Deck the Balls: Sweeten the holiday with chocolate-coated dessert balls


No matter if you call them truffles, bonbons or just plain dessert balls, no-bake confections dipped in chocolate are some of Christmas’ sweetest treats. Literally.

Most sweet ball recipes call for lots of confectioners’ or powdered sugar, and some even add a can of sweetened condensed milk. Because of all that extra sugar, it’s hard to eat a whole platter of them, but that doesn’t mean Santa wouldn’t take a bite or two out of one anyway.

Growing up, we always made what we called bonbons: a combination of shredded coconut, nuts and sweetened condensed milk that we then spent what seemed like hours rolling into small balls and dipping in melted chocolate.

It was the only time of year we brought out the double boiler, and I can still smell the warm wax melting into the chocolate on the stove. (It was also the only way I ate coconut until I was, oh, 20.)

When searching around for regional variations on this holiday staple, I found out that they are sometimes called Martha Washingtons, an intriguing name whose origin certainly can’t date back to the first lady herself.

When we were in college, my sister introduced me to the Oreo cream ball, a recipe so easy I didn’t think it would work, but after watching her mix together two ingredients — a brick of cream cheese and a bag of crushed up Oreos — and roll them into truffles, this Show-Me gal was a believer.

(Speaking of truffles, I’ve now come to think of chocolate ganache rolled in cocoa as truffles, but the nomenclature for these kinds of treats can be hard to peg down, especially when you consider how these kinds of heartland recipes get passed from generation to generation and from cook to cook.)

Although the bonbons win for nostalgia and the Oreos win for ease, my new favorite balls are chocolate-covered peanut butter ones.

Called Buckeyes if you’re north of the Mason-Dixon line, I’m inclined to call them Reese’s Peanut Butter Cup knock-offs, but the name doesn’t really matter. They have a softer texture than most balls, even cake balls, which require baking a cake, letting it cool, mixing it with a can of frosting and then coating in chocolate.

I’m not opposed to making cake balls (we dedicated an entire article to them back in 2010: http://bit.ly/1bDIM0I), but these peanut butter balls, when made with salted butter and finely crushed pretzels, are just salty enough to help cut down on some of the sweetness that might turn off some people from the other dessert ball recipes.

Regardless of filling, it’s imperative that you keep the balls of filling cool so they don’t melt when you dip them in the warm chocolate. (If you set out to make several batches, you’ll be rotating trays of balls in and out of the fridge and freezer, so consider clearing out some extra space before you get started. Putting the coated balls in the fridge will help them set.)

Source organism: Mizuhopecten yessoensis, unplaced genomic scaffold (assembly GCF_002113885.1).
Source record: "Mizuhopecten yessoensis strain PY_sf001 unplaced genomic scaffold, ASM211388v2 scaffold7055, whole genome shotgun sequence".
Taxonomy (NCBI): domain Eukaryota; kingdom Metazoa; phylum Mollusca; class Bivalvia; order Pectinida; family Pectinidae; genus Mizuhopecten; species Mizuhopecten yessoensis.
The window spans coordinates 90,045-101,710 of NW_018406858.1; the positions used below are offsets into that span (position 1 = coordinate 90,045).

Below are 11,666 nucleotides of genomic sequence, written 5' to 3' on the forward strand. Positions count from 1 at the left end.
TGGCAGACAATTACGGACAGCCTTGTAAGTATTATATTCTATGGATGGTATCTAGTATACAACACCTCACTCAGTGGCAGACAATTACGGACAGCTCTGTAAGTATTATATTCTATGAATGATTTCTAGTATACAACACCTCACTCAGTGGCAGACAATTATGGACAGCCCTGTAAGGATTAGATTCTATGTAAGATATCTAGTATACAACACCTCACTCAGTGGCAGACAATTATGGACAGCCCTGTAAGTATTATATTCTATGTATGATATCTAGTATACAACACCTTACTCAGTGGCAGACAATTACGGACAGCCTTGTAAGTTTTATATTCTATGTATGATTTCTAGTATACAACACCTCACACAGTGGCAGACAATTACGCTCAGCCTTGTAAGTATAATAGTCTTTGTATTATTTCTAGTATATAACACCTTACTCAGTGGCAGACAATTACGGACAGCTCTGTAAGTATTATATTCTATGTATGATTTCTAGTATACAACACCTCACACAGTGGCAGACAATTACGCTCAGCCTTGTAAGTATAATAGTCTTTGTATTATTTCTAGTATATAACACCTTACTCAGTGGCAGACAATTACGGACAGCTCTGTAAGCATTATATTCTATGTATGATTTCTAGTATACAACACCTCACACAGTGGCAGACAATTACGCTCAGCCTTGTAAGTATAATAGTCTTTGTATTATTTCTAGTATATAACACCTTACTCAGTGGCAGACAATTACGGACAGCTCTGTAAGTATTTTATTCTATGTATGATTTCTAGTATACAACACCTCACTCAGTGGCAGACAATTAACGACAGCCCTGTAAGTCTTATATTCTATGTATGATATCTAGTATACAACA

Now, let’s talk about what you coat the balls in. Several baker friends don’t use shortening or paraffin to help smooth out regular old chocolate chips that have been melted in a double boiler or in the microwave. That’s a habit I can’t seem to break, but other cooks I’ve talked to swear by almond bark or melting candies, such as Wilton’s Candy Melts, that you’ll find at craft stores.

Although those melt easily and without any additional wax or shortening, I’m not a huge fan of the flavor. The green and red colored melting candies I used for the desserts photographed with this story were supposedly vanilla flavored, but they tasted more like cheap white chocolate, which I absolutely loathe.

No matter which kind of chocolate or faux chocolate you use, when you’re coating the balls, you’ll probably have to reheat the chocolate at least once, because it will cool down and harden as you work.

After you’ve coated the balls, you have a small window of time before the chocolate starts to set to decorate them with sprinkles, flaky sea salt or leftover ingredients, such as graham crackers, coconut or crushed pretzels.

With all this heating up and cooling down, dessert balls keep best if stored in the refrigerator until you’re ready to serve them, but without any eggs or milk to worry about, it’s OK to stick them back in the fridge after they’ve been out of the cold for a few hours. (Yes, I know sweetened condensed milk is dairy, but with all that sugar, a natural preservative, it’s not a food safety hazard.)

The one ball I didn’t tackle for this story was a rum (or tequila or bourbon) ball, but I’d love to get a few spirited (or non-boozy) ball recipes from readers to share on my blog.

After all, these kinds of balls never seem to fall out of fashion, especially around the holidays, so we’ll get to revisit them soon enough.



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